If you want to translate between formats like these, God help you. It's a game I call the import/export shuffle. In one version of this game, you run all your Outlook mail and contacts through Mozilla in order to send them to another application. An item I posted last year about this insane procedure is still drawing hits.
Here's another example of the import/export shuffle:
A tip for anyone trying to get info from Outlook to iCal (or even just into Entourage for that matter!) using Palm Desktop 4 for OS X as a middleman:Indeed. Procedures like this make me want to lie down until the urge to accomplish whatever I was trying to do just fades away.
Export your calendar events from Outlook as a tab-delimited text file, open the text file in Excel (or other spreadsheet which can read delimited text files), change the appropriate column headings to read: Title, Date (Start), Start Time, End Date, End Time, Category 1, Category 2, and Private. Delete any remaining columns. Save in the same delimited text format as the file was when you opened it.
Now download and install the newest free Palm Desktop for OS X, import this freshly edited delimited text file into the Palm Desktop datebook, then turn around and export the datebook from Palm Desktop as a vCal file, which imports just fine into iCal. Also, Entourage says it will import from Palm Desktop, though I've not tried that.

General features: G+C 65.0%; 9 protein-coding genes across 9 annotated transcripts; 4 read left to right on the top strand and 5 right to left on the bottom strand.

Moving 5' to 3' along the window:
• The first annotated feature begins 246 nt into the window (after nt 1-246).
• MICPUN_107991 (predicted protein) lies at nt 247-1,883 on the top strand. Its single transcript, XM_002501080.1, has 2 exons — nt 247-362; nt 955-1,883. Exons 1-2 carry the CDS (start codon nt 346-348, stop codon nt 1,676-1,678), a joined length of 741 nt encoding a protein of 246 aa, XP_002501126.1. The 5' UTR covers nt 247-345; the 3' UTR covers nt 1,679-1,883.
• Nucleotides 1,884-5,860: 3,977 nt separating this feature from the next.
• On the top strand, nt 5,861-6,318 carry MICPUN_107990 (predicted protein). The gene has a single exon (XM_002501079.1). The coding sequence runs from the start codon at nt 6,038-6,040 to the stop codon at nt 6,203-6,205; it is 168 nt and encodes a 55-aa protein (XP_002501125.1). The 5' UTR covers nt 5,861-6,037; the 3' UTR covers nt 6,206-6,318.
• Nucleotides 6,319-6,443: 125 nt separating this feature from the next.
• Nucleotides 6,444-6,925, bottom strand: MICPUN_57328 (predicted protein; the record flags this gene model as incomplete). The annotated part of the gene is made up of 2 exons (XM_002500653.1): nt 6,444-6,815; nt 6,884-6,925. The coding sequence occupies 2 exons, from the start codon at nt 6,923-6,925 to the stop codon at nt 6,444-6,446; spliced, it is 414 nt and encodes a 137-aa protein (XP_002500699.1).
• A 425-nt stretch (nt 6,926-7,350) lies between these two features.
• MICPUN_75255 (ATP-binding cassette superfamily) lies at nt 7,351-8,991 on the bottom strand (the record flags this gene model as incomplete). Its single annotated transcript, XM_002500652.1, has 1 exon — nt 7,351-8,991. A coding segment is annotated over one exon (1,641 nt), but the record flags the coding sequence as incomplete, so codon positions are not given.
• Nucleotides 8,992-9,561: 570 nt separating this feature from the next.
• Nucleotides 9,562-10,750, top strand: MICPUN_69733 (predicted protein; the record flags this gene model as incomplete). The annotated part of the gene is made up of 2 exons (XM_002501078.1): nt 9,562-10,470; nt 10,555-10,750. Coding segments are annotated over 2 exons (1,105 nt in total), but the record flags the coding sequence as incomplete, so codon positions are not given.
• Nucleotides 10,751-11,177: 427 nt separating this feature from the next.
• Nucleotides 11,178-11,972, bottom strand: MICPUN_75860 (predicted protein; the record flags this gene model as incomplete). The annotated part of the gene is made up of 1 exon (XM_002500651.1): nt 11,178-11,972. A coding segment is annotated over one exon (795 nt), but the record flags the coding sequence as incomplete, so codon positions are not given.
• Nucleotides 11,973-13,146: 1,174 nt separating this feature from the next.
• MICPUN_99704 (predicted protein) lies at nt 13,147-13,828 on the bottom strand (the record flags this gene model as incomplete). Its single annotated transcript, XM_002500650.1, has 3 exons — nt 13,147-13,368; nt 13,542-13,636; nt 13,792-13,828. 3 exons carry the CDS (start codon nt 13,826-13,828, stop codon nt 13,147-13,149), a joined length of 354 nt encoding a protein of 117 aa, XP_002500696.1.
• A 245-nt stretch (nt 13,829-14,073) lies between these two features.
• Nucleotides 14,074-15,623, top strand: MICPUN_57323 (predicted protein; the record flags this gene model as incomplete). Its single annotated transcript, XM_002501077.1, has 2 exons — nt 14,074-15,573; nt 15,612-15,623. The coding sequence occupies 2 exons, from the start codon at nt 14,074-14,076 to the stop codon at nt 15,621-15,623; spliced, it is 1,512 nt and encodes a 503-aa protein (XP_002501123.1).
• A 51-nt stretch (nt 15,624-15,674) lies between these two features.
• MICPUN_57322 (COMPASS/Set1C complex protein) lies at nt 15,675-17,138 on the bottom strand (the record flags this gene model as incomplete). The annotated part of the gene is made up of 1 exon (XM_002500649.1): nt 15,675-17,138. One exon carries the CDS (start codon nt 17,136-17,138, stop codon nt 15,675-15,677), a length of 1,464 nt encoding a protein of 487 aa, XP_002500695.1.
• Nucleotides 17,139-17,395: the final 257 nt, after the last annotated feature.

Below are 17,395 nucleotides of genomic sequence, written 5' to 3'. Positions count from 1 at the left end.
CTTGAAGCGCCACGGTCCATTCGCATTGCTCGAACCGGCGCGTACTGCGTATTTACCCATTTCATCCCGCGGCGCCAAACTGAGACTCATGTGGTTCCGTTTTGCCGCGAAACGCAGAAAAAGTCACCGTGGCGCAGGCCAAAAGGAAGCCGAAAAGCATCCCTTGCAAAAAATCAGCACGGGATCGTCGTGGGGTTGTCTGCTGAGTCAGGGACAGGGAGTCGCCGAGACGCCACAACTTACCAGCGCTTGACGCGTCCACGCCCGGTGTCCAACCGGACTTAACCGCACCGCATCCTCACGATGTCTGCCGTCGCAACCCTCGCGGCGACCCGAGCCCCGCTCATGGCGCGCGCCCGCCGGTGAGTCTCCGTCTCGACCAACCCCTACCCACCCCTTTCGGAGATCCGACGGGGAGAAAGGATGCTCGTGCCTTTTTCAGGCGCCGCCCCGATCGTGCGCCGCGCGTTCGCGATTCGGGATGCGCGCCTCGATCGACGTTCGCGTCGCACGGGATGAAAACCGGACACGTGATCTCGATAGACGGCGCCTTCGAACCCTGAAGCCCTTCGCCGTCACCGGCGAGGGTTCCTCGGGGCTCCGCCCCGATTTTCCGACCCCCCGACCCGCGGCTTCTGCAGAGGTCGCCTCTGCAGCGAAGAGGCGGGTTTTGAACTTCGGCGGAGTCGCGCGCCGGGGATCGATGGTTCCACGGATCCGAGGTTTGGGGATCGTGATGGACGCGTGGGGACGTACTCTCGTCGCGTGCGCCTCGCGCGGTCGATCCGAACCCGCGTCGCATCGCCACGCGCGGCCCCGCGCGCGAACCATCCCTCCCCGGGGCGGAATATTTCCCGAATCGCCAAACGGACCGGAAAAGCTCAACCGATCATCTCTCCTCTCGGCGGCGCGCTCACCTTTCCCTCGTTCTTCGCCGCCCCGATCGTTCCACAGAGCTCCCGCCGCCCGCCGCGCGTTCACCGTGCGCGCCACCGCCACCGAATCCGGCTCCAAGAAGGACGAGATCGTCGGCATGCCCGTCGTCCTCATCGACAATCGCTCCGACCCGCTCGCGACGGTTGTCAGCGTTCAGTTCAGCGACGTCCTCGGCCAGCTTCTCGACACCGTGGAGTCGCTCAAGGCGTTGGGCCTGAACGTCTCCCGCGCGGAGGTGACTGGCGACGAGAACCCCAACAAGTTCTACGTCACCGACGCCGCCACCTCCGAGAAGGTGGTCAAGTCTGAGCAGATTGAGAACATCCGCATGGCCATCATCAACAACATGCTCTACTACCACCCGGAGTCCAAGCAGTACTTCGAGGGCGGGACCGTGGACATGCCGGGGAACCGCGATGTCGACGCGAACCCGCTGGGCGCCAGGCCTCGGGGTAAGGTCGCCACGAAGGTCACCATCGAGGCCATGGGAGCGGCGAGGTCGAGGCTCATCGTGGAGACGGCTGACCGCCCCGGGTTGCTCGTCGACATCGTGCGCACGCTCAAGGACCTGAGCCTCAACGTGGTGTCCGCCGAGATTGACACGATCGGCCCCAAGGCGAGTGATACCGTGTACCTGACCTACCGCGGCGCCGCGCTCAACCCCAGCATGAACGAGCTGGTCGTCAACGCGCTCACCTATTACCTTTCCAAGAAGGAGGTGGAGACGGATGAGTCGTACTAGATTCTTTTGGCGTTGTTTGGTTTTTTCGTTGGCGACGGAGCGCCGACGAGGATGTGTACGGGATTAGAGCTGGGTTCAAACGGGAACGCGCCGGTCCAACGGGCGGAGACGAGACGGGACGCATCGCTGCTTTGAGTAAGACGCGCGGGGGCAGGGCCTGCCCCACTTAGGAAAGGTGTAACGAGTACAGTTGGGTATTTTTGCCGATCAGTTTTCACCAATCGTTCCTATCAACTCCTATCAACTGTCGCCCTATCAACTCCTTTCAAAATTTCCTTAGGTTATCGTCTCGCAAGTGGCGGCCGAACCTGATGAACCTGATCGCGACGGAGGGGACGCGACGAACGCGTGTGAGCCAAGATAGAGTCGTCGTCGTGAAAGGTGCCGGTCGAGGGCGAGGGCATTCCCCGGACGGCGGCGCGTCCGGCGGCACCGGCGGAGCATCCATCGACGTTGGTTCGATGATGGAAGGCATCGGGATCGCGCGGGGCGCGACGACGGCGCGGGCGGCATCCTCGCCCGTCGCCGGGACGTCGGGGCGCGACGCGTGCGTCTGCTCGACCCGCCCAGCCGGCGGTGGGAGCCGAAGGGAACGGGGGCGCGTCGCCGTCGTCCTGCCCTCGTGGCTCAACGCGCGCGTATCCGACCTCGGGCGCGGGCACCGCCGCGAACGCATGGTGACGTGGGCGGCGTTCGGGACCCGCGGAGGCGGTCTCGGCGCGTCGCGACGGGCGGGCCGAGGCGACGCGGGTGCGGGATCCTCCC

Phew! That was easy wasn't it? [Mac OS X Hints]
Why are we in this terrible mess? It seems to me that the Net has yet to embrace ubiquitous sharing of any kind of structured data. Weblogs as we know them today take two steps in the right direction. They make it easy to share unstructured information. It's now as trivial as it should be to post some text up on the Web at an URL that anybody else can access. Weblogs also make it easy to share a very specialized kind of structured data. The items we post are wrapped in XML metadata can be aggregated and mined. We call this wrapper RSS.
Has a method to embed xCal [a hypothetical XMLization of iCal] events/etc ever been suggested as a viable item type for RSS?
For months now I've been asking, and trying to answer, another question: What if the items we can now so easily publish and subscribe to were made of, not merely wrapped in, XML? Here are a couple of cells in an XHTML table:
October 29, 2003
Celtics vs Heat
October 31, 2003
Celtics at Grizzlies
Here is the XHTML markup behind it: